Colony Blots and Southern Blots

The heart of both a colony blot and a Southern blot is the use of a probe to locate a specific nucleotide sequence. The probe is a single-stranded piece of nucleic acid that has been tagged, or labeled, with a detectable marker such as a radioactive isotope, a fluorescent dye, or biotin; the probe is complementary to either of the two strands being detected. The DNA of the specimen being examined is affixed to a solid surface such as a nylon membrane and treated with an alkaline solution to denature it. Once the probe has been given enough time to hybridize, unbound probe is washed off. The presence and location of bound probe can be determined by assaying for the detectable marker.

Colony Blots

Colony blots are used to detect a given nucleotide sequence in a crude preparation of genomic DNA obtained from colonies grown on an agar plate. The procedure is done in such a way that a researcher can readily determine which colonies on the plate contain the sequence of interest (figure 9.7). The technique can be used to determine which cells in a collection of clones contain the DNA of interest; this process will be described later.

Southern Blots

Southern blots are used to detect a given sequence in restriction fragments that have been separated according to size and transferred to a membrane filter (figure 9.8). A technique called gel electrophoresis is used to separate the fragments. ■ gel electrophoresis, p. 236

The most obvious application of a Southern blot is to locate sequences that are homologous to the one being studied, which is how many functionally related genes have been discovered and characterized. This information can also be used to simplify a cloning experiment. For example if the gene of interest is shown to be encoded on a restriction fragment that is 6,000 base pairs in length, then fragments of that size can be separated from the rest and cloned.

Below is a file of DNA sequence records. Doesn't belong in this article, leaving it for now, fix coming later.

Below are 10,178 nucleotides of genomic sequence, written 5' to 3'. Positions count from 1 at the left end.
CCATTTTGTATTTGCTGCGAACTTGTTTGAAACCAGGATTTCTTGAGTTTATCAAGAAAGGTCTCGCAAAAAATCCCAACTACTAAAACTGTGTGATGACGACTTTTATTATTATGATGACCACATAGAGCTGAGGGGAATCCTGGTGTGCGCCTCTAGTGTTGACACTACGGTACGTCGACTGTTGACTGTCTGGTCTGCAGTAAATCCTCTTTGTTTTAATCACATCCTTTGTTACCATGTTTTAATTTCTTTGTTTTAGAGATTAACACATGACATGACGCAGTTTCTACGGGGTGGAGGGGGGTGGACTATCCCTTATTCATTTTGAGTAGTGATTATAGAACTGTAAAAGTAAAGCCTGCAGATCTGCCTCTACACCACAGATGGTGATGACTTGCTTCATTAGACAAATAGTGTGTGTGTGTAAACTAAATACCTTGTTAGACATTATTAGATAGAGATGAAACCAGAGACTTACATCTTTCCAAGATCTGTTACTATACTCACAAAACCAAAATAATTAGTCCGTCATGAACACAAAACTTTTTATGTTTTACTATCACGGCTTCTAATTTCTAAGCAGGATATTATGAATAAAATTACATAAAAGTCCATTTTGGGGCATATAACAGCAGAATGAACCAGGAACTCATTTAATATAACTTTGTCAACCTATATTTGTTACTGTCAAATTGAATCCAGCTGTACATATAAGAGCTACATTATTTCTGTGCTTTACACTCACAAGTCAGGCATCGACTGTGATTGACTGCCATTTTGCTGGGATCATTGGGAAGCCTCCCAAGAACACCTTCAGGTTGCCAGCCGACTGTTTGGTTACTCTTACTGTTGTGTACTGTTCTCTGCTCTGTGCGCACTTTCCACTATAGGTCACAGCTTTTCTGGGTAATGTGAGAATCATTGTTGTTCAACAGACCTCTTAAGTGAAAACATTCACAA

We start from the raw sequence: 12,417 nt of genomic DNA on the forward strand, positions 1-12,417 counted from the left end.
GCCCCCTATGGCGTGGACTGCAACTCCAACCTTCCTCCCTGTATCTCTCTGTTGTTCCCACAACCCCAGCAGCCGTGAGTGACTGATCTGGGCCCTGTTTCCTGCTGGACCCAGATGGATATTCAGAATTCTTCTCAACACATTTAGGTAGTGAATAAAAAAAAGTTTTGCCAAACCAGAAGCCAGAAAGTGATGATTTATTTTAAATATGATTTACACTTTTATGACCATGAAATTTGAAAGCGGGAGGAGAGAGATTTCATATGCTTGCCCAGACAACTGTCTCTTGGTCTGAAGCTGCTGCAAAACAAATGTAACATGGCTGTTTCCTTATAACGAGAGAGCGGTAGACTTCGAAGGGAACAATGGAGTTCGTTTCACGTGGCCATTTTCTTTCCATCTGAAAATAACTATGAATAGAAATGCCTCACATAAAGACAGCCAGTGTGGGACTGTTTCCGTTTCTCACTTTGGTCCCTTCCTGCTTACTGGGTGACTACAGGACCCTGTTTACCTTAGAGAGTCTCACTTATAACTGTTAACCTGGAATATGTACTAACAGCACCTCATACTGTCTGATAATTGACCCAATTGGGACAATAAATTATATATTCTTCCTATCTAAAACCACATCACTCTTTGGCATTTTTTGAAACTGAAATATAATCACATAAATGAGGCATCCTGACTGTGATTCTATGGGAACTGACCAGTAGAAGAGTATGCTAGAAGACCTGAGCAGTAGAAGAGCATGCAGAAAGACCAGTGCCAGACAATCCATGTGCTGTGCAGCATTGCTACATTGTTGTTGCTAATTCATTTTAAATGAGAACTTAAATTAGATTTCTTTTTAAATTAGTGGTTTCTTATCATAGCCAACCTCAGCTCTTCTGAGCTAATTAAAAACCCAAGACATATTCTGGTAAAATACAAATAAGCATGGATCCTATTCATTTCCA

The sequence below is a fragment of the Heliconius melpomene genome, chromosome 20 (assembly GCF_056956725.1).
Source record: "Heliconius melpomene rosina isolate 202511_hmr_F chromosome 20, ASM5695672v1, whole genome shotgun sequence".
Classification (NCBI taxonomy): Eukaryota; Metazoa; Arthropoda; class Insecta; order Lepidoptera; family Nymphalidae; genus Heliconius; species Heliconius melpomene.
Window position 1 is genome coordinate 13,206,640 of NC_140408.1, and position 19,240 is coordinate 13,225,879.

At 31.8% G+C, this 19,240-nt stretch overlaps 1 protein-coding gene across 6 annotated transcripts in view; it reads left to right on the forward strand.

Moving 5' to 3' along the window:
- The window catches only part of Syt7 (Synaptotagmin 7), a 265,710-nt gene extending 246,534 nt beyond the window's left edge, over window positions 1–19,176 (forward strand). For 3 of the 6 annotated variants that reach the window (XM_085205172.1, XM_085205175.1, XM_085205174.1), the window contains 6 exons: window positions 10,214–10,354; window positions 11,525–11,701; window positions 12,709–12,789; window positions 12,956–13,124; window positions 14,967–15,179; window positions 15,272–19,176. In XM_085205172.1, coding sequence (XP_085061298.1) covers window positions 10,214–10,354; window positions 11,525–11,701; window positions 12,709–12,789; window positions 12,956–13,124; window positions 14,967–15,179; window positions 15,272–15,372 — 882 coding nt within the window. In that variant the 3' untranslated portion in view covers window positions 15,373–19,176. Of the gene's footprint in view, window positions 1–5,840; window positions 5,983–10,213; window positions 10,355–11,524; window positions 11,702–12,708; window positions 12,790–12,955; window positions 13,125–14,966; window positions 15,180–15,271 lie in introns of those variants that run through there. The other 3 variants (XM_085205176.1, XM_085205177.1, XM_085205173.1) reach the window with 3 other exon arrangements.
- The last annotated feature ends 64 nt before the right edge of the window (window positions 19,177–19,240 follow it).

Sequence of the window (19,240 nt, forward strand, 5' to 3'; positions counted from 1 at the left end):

Chapter 9 Biotechnology and Recombinant DNA

Colonies on agar plate

Colonies transferred

Chapter 9 Biotechnology and Recombinant DNA

Colonies transferred

Colonies on agar plate

— Nylon membrane

Membrane soaked in an alkaline solution

— Nylon membrane

Membrane soaked in an alkaline solution

Cells in colonies lyse and DNA is denatured

Was this article helpful?

0 0
You Are What You Eat

You Are What You Eat

Nutrition is a matter that people spend their careers learning about and requires volumes of books to explain. My objective is to instruct you how to consume a healthy nutritional diet that aids your body in burning off fat instead of storing it. You do not require overwhelming science to get this.

Get My Free Ebook


Post a comment